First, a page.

While pursuing greenfield developments is not an attractive option in today’s gas market and would be more likely to form part of a longer-term strategy, Chevron stands to benefit immediately from Noble’s existing Israeli production.

“A key consideration is the fact that these developments are either producing or well advanced, so in that sense the difficult negotiations have already taken place and these assets are mainly cash flow-generating enterprises,” GlobalData said.

Chevron’s entry – as well as being a welcome development for Israel – can also help drive Leviathan’s expansion forward. It can “definitely accelerate these type of multi-phase developments if needed,” GlobalData said.

Wolfe Research described an FLNG lease in the eastern Mediterranean as an “interesting option” for expanding operations, albeit one that needs global gas fundamentals to improve. Wolfe estimates that a 2.5mn metric ton/year FLNG vessel can be leased for $200-250mn/year, or $1.70-2.00/1,000 ft3 of production. “This option increases the cash breakeven but saves materially on project development costs,” Wolfe analysts wrote.

While Chevron has assured Cypriot officials that it will continue Noble’s work towards the commercialisation of Aphrodite, that project appears to be less of a priority under current market conditions. Indeed, Noble said in late June that it was adjusting its activity schedule in Cyprus in response to the Covid-19 pandemic and lower commodity prices, and it would not be surprising if Chevron also opted to proceed more slowly.

Rystad said it expected Aphrodite to be developed “as soon as unitisation with Israel is agreed and the export options are decided with the three countries” – the third being Egypt. It added, however, that the size of the discovery may not be sufficient to satisfy all of the participants.

“With so much discovered gas available in Noble’s Israeli acreage, Aphrodite in Cyprus will be at the end of the development queue,” the consultancy said. “Whichever way the discovered but uncontracted gas flows, to Egypt or Europe, Aphrodite will have to piggy-back on whatever solution is chosen for the further development of Leviathan and Tamar.”

Still pursuing shale

The acquisition also illustrates Chevron’s continued pursuit of shale growth, even though it scaled back its Permian Basin activity in the wake of the oil price collapse in March and the subsequent impact of Covid-19 on demand.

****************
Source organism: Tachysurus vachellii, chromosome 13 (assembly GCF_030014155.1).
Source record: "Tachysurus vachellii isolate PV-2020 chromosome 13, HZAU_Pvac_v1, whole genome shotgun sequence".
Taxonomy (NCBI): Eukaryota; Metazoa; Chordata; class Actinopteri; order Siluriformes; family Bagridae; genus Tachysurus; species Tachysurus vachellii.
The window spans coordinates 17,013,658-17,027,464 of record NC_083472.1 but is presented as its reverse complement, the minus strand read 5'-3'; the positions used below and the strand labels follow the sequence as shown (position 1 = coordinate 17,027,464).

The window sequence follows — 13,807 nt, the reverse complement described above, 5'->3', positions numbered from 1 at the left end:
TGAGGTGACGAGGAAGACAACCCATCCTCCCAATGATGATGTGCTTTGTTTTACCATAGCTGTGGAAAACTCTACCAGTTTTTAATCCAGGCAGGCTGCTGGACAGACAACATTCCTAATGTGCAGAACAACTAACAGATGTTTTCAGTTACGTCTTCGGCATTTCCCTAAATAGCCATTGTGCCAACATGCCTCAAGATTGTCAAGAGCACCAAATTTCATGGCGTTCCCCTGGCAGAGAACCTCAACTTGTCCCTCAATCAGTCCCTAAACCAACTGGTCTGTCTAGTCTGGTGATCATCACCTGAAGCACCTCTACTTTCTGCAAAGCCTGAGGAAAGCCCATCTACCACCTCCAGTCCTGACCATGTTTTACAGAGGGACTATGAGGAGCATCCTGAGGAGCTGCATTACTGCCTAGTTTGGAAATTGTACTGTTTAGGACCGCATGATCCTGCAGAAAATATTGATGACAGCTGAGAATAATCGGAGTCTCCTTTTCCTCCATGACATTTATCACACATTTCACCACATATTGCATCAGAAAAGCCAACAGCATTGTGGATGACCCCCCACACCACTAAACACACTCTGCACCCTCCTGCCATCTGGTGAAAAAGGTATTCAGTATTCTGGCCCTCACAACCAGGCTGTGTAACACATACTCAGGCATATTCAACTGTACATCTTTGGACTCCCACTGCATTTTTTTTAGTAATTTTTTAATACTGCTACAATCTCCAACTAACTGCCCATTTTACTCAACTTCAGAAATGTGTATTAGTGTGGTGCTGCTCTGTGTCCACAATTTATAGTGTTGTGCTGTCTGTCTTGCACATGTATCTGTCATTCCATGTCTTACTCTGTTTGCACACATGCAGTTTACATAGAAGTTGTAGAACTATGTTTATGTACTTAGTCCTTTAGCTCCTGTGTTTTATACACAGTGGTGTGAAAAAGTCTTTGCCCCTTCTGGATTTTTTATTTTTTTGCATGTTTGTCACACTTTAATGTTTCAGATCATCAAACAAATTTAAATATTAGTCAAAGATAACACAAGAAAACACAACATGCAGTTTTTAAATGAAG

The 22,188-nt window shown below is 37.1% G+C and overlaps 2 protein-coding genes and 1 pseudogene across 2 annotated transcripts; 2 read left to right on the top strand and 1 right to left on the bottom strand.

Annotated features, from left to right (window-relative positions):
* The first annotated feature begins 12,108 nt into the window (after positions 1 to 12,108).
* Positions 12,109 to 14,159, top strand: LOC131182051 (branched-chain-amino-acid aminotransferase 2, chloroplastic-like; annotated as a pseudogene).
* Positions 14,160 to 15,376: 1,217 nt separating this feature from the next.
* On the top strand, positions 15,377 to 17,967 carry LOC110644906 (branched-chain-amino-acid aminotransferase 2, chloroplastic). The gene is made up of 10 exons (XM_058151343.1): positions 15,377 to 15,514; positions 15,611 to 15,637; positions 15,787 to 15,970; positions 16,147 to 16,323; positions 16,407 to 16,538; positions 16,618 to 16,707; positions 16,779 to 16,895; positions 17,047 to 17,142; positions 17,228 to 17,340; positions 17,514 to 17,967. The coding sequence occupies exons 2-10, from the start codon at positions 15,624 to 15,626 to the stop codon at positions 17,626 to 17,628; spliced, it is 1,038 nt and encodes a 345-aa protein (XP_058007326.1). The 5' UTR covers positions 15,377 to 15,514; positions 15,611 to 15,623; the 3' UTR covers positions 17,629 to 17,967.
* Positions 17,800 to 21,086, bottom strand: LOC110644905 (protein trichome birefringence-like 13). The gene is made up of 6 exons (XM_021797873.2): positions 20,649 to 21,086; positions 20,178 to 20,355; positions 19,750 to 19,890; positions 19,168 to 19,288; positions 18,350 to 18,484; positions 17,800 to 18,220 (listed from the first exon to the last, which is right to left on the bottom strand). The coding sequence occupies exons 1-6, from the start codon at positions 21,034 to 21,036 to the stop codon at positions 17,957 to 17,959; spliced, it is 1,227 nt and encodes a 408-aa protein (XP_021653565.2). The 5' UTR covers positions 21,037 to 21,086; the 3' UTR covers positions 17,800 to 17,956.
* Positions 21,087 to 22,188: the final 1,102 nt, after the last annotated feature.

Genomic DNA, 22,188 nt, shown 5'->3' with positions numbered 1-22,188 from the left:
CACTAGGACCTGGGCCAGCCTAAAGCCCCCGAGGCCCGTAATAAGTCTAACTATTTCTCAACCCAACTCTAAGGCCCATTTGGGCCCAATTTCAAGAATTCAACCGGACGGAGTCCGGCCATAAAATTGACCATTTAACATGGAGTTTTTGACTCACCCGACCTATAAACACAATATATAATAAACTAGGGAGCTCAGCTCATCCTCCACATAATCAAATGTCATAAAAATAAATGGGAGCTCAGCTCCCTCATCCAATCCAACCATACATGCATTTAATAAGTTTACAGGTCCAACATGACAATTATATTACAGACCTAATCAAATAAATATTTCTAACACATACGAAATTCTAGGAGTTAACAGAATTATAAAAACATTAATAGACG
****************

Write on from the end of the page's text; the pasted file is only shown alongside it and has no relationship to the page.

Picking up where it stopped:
“I think shale is indeed important for Chevron in the short term, whereas the diversification into natural gas assets is more of a mid- to long-term strategy,” GlobalData said. Rystad analysts, meanwhile, view Noble’s US assets – particularly in the Permian and Denver-Julesburg (DJ) basins – as having the most significant upside in terms of economically recoverable resources.

“Noble's acreage in the Permian is of very high quality and with potential for multiple synergies with Chevron's ongoing operations in the same basin,” one said. Indeed, Noble’s acreage in the Permian is largely contiguous with Chevron’s. The super-major expects to achieve roughly $300mn worth of synergies in total as a result of the deal.

The DJ Basin, meanwhile, will be a new area of operation for Chevron, and benefits from low breakeven prices and a relatively low base decline rate, according to Rystad. But while Chevron may be better positioned than independent producers to invest in shale, its unconventional drilling plans also remain sensitive to price movements.

“The acreage in Colorado DJ is very rich in both oil and gas but would need higher commodity prices before activity takes up,” Rystad said.

RBC Capital Markets estimates that Noble’s US production is split roughly 50:50 between liquids and gas, making the assets potentially more attractive during periods of uncertainty. However commodity prices behave, Chevron will have more options available to it once the deal closes.